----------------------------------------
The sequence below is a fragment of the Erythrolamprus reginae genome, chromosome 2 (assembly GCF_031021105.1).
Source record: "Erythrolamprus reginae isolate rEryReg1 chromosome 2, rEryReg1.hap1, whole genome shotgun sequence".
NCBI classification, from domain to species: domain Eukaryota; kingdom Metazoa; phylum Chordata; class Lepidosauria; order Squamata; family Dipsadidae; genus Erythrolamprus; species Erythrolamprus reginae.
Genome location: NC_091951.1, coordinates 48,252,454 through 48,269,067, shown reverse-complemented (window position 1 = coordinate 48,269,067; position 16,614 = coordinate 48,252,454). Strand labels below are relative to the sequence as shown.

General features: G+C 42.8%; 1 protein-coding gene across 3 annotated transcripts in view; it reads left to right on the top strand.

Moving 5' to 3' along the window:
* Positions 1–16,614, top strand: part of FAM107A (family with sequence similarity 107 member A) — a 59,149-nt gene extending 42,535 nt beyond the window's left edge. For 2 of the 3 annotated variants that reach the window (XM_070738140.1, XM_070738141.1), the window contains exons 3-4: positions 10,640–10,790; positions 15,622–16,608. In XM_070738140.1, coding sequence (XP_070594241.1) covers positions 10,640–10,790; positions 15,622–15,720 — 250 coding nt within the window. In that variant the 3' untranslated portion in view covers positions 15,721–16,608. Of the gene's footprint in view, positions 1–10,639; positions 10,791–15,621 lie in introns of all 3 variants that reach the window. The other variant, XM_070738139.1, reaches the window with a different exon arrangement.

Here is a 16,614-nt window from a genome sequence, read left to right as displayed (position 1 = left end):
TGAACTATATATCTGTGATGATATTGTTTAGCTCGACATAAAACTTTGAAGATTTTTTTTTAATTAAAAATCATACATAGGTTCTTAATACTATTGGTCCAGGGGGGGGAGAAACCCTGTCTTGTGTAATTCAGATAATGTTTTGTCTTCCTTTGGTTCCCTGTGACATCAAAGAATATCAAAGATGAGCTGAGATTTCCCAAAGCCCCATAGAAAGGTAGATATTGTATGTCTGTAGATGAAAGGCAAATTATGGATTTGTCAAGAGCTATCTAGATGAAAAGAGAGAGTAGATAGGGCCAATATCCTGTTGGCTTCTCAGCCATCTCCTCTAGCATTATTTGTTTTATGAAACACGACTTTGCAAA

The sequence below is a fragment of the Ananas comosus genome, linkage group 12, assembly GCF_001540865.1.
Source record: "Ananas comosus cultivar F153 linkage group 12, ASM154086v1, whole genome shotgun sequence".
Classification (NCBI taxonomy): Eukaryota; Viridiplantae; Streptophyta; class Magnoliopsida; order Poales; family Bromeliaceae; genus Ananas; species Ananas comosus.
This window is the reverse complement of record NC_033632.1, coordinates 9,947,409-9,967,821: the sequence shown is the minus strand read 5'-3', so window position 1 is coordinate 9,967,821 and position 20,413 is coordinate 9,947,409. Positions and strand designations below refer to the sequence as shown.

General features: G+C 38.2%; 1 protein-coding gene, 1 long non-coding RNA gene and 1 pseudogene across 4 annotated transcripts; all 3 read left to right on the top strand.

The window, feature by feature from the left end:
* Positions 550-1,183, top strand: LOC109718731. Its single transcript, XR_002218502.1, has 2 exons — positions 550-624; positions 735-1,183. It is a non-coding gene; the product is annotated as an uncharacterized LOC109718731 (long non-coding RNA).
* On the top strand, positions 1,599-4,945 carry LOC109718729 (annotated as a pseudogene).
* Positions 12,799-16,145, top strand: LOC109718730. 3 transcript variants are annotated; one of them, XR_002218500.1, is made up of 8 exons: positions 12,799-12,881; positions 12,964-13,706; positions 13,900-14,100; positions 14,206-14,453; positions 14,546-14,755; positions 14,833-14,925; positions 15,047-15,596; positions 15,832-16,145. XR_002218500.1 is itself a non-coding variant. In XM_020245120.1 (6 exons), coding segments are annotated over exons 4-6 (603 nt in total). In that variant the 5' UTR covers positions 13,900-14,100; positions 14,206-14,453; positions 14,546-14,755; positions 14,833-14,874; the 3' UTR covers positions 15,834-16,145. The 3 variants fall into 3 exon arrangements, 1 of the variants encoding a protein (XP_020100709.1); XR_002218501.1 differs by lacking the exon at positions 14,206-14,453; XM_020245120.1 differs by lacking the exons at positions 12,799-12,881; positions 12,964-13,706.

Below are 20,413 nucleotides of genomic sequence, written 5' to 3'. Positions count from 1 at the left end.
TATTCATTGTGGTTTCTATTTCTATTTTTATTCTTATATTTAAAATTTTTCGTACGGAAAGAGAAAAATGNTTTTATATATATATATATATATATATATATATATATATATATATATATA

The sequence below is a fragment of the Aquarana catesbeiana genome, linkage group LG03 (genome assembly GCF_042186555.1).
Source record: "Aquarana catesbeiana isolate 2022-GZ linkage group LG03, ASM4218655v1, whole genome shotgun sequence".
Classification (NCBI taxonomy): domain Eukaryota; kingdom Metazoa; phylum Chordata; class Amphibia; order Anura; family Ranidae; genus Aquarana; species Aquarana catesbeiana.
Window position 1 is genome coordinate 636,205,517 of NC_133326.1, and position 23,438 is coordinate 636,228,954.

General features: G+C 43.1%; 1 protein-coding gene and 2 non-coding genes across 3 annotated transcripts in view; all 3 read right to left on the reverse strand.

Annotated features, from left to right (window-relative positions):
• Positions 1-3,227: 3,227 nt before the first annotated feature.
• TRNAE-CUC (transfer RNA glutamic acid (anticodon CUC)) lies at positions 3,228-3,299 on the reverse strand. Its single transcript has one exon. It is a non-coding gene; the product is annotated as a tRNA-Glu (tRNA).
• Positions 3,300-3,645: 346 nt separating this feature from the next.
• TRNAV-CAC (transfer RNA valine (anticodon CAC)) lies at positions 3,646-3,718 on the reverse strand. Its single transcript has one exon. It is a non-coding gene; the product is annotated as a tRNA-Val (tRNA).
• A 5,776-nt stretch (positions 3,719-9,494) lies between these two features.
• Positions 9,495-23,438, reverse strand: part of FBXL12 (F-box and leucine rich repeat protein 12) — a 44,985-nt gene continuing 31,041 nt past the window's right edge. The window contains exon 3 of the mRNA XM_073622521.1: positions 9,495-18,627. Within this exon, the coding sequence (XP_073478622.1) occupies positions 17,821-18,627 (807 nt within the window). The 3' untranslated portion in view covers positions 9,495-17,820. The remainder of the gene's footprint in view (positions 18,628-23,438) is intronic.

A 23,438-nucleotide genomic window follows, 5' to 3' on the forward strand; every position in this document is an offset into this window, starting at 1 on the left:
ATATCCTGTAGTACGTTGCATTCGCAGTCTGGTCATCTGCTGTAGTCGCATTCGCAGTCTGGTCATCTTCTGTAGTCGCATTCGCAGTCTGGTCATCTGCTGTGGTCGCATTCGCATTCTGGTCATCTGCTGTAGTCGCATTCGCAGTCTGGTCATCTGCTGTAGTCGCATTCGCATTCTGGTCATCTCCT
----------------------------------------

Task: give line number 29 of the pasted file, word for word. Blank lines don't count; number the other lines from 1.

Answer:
• Positions 3,300-3,645: 346 nt separating this feature from the next.